Monday, 25 June 2012

On Failure

Last week, our "Theatre in London Today" class was visited by performance artist Bruno Roubicek, who has worked a fair bit with Forced Entertainment. For those unfamiliar with Forced Entertainment work, I definitely suggest looking them up..will include a few video links below for you as well. Anyway, Forced's work and Bruno's work focus on the aesthetics of failure, something he suggests "reflects the failings of authority. . . questioning the legitimacy of the establishment" and which reflects "the postmodernist concern with failure of society and economics". Rather than aiming for a performance which would be successful by the regular standards - realistic set, believable performances, clear narrative, etc - Forced Entertainment seem to perform the anxiety of the modern (Western) experience. In one show, Bloody Mess, the characters express how they want the audience to see them in an honest confessional style format looking almost like an AA Meeting. The play then continues on to portray them in a way that undermines these desires, hence performing their failure to achieve a desired effect.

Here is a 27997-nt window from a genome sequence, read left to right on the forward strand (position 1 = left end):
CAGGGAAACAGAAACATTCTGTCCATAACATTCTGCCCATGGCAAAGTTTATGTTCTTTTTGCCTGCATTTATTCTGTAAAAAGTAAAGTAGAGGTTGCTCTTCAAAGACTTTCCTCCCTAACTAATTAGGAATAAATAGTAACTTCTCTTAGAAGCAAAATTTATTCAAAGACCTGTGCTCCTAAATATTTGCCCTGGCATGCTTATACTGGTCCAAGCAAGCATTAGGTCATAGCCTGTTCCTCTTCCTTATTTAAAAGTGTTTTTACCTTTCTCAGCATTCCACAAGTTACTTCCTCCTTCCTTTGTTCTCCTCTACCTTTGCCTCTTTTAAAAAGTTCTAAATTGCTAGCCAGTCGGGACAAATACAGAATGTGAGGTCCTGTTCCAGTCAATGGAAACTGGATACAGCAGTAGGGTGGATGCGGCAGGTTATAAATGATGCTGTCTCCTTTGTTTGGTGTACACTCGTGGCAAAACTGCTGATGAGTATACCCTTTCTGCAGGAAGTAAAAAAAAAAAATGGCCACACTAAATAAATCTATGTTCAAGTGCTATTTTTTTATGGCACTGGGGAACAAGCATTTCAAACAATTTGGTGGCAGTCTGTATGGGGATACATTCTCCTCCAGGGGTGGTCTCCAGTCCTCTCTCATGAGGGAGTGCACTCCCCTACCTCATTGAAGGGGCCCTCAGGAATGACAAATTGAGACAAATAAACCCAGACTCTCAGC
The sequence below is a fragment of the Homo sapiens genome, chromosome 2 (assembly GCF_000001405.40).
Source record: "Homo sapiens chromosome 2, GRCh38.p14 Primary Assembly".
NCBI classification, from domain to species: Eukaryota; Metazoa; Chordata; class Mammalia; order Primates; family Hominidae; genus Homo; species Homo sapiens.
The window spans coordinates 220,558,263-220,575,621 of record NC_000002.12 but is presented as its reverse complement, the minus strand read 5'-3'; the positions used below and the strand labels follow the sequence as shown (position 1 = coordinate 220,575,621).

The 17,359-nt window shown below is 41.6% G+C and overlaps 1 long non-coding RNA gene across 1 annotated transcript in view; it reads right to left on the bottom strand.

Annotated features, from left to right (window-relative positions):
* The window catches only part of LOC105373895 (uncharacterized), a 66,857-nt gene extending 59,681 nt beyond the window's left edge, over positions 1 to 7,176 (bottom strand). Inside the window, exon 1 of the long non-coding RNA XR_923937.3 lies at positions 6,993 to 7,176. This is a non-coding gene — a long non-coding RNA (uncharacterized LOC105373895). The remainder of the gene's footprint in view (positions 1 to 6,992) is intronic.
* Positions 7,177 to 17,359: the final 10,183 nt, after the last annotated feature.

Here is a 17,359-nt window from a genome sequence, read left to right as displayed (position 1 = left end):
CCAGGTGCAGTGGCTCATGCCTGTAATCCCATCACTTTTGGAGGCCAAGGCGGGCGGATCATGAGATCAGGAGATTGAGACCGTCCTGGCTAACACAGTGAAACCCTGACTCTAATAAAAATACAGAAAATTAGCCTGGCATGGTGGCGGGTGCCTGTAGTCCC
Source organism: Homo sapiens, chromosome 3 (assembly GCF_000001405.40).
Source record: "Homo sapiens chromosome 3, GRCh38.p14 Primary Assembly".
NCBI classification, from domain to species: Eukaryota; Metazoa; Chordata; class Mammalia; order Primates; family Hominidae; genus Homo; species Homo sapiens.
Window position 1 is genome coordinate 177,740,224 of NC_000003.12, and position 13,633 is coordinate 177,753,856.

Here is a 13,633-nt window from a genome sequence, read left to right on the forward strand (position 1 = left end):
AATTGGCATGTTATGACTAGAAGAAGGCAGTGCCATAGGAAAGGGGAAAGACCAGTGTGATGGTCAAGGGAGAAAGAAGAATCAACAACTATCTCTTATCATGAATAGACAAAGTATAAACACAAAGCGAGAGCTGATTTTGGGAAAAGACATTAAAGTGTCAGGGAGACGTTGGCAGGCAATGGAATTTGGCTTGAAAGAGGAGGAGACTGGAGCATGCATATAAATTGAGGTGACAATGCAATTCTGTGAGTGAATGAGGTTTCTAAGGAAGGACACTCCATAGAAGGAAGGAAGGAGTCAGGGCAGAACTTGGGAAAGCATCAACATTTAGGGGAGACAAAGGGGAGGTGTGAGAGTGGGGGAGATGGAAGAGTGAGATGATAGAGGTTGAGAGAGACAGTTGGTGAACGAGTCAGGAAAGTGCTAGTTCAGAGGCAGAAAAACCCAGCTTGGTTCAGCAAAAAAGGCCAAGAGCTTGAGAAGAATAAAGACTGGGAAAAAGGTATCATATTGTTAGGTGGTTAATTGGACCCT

While sometimes trying to the audience, this work most certainly affects the audience (even if the result is frustration, boredom, or anger). I respect this fully, because so much "enjoyable" and "successful" theatre has no effect whatsoever on its audience, who happily leave after their evening of entertainment, unmoved by that which passed before them.

Now, in Bruno's discussions, he took us back through a history of failure in performance, demonstrating the skills of people like Jack Benny, Monty Python, other comedians (unfortunately my limited familiarity with Brit comics pre-2000 limited my ability to grab all the names...). One commonality I noticed was the relationship with the permission to laugh and the performance of failure; every performance, even the ones that took themselves most seriously, seemed to set themselves up to give permission to the audience to laugh. A free pass to identify failings and laugh at their performance in public.